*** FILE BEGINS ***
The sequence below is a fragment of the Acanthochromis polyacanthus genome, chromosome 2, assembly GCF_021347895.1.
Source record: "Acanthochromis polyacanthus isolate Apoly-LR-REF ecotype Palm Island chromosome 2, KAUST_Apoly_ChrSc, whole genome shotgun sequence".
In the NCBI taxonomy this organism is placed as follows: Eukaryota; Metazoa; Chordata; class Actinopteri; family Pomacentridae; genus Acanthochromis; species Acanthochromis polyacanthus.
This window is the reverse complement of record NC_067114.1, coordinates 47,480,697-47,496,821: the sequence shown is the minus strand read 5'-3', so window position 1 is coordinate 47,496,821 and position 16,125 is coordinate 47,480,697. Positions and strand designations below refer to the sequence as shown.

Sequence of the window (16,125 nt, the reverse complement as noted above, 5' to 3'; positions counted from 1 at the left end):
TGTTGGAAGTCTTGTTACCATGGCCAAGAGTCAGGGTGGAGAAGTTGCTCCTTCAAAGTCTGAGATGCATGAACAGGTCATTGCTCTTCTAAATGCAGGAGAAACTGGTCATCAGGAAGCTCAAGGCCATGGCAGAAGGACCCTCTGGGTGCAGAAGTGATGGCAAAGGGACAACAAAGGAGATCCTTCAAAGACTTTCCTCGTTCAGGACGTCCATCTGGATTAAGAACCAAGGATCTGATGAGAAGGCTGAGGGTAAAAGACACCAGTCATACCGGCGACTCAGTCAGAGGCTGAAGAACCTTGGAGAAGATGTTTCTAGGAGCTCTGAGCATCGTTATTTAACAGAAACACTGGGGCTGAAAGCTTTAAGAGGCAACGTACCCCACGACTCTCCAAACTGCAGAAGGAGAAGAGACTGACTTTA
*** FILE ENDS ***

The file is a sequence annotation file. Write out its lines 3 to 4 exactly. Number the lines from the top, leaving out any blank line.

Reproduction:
In the NCBI taxonomy this organism is placed as follows: Eukaryota; Metazoa; Chordata; class Actinopteri; family Pomacentridae; genus Acanthochromis; species Acanthochromis polyacanthus.
This window is the reverse complement of record NC_067114.1, coordinates 47,480,697-47,496,821: the sequence shown is the minus strand read 5'-3', so window position 1 is coordinate 47,496,821 and position 16,125 is coordinate 47,480,697. Positions and strand designations below refer to the sequence as shown.